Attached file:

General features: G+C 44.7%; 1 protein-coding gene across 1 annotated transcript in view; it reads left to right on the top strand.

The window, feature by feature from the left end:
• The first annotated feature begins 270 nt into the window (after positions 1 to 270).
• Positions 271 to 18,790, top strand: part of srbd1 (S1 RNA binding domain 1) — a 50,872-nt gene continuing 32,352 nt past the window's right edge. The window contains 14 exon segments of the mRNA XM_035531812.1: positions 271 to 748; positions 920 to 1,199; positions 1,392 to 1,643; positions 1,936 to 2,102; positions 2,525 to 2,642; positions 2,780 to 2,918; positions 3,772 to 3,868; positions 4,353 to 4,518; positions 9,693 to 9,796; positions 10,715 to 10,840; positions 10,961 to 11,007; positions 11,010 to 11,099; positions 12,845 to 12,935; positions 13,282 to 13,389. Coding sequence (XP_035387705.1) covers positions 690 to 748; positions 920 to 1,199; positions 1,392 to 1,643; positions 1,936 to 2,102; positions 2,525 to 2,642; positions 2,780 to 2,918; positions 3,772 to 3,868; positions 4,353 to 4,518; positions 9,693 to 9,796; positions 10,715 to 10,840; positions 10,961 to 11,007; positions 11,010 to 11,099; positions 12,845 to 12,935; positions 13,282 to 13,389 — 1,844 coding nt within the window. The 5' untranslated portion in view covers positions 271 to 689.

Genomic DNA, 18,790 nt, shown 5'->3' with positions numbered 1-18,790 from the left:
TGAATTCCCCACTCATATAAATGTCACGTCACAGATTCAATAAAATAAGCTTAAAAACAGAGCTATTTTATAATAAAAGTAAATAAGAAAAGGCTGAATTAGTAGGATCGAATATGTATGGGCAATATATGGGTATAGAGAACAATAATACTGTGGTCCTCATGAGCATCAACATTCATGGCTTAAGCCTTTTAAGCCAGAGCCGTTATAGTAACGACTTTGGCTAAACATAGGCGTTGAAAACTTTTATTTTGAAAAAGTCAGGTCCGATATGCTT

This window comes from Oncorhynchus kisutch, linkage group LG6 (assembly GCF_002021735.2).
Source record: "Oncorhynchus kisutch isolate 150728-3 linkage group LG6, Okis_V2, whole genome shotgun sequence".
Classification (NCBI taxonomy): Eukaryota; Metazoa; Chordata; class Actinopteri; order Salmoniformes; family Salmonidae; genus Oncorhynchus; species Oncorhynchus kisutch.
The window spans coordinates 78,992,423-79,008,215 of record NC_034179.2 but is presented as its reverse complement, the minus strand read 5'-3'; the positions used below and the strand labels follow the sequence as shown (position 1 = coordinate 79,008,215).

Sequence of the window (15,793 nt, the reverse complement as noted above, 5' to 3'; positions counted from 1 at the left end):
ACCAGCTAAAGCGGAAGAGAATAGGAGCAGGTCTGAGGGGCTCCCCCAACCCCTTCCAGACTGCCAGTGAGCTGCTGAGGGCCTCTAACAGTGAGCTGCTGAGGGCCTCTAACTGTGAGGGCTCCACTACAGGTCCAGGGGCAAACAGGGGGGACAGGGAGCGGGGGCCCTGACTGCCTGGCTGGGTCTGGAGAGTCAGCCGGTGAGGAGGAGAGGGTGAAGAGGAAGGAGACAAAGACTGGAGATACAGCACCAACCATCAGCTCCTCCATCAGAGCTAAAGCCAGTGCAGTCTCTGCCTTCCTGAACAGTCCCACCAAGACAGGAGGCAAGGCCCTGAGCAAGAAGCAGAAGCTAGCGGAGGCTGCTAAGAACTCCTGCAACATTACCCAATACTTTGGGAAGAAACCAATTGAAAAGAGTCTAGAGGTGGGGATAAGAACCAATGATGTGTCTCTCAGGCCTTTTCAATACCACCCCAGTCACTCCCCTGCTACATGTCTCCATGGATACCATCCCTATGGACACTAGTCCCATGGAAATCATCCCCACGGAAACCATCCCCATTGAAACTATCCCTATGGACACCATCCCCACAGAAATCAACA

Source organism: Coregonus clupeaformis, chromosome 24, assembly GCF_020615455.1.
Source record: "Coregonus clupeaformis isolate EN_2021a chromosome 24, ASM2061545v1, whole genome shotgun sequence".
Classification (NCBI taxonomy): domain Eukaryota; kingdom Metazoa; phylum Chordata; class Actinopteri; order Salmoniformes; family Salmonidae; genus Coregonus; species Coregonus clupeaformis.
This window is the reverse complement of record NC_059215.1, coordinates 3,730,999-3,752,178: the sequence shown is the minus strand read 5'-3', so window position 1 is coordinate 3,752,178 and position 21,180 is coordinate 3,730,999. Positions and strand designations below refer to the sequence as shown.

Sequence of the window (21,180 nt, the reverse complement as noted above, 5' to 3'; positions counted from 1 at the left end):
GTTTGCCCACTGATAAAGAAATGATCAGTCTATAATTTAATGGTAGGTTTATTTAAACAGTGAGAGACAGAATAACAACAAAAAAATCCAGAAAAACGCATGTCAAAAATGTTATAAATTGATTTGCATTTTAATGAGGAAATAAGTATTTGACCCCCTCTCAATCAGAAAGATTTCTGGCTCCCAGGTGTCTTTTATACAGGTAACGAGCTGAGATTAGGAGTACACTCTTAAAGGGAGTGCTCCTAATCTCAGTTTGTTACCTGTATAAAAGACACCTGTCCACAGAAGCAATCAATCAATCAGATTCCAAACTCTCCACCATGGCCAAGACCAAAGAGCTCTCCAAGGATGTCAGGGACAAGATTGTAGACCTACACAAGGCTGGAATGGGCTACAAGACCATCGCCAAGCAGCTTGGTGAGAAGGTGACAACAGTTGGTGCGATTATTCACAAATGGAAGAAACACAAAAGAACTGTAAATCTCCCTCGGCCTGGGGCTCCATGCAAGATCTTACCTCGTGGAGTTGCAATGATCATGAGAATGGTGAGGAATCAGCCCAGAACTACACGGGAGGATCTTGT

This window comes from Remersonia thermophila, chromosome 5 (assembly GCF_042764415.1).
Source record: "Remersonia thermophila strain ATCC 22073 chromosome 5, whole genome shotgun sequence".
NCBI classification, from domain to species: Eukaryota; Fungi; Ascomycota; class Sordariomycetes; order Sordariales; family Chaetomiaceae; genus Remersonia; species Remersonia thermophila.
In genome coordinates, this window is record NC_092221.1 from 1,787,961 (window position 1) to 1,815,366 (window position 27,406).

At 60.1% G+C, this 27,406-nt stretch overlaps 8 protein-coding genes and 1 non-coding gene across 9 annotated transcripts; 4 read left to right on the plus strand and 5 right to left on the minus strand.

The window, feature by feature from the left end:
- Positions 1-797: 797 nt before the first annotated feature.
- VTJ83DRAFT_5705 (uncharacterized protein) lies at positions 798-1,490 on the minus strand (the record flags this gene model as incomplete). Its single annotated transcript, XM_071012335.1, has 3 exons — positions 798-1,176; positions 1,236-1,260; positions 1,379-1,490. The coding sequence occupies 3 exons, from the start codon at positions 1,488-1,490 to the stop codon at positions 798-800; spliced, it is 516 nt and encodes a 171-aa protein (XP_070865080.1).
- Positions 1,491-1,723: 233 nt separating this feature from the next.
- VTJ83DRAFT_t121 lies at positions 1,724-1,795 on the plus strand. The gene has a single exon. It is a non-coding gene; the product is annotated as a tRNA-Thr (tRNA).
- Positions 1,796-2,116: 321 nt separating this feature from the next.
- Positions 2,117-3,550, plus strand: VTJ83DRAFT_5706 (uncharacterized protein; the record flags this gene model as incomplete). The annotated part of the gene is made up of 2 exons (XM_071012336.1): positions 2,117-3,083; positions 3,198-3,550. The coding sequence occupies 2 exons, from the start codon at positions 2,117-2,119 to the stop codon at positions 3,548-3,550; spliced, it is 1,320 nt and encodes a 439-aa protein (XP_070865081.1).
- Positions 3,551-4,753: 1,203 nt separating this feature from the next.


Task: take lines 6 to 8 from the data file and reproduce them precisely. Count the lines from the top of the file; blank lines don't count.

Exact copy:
TGAATTCCCCACTCATATAAATGTCACGTCACAGATTCAATAAAATAAGCTTAAAAACAGAGCTATTTTATAATAAAAGTAAATAAGAAAAGGCTGAATTAGTAGGATCGAATATGTATGGGCAATATATGGGTATAGAGAACAATAATACTGTGGTCCTCATGAGCATCAACATTCATGGCTTAAGCCTTTTAAGCCAGAGCCGTTATAGTAACGACTTTGGCTAAACATAGGCGTTGAAAACTTTTATTTTGAAAAAGTCAGGTCCGATATGCTT

This window comes from Oncorhynchus kisutch, linkage group LG6 (assembly GCF_002021735.2).
Source record: "Oncorhynchus kisutch isolate 150728-3 linkage group LG6, Okis_V2, whole genome shotgun sequence".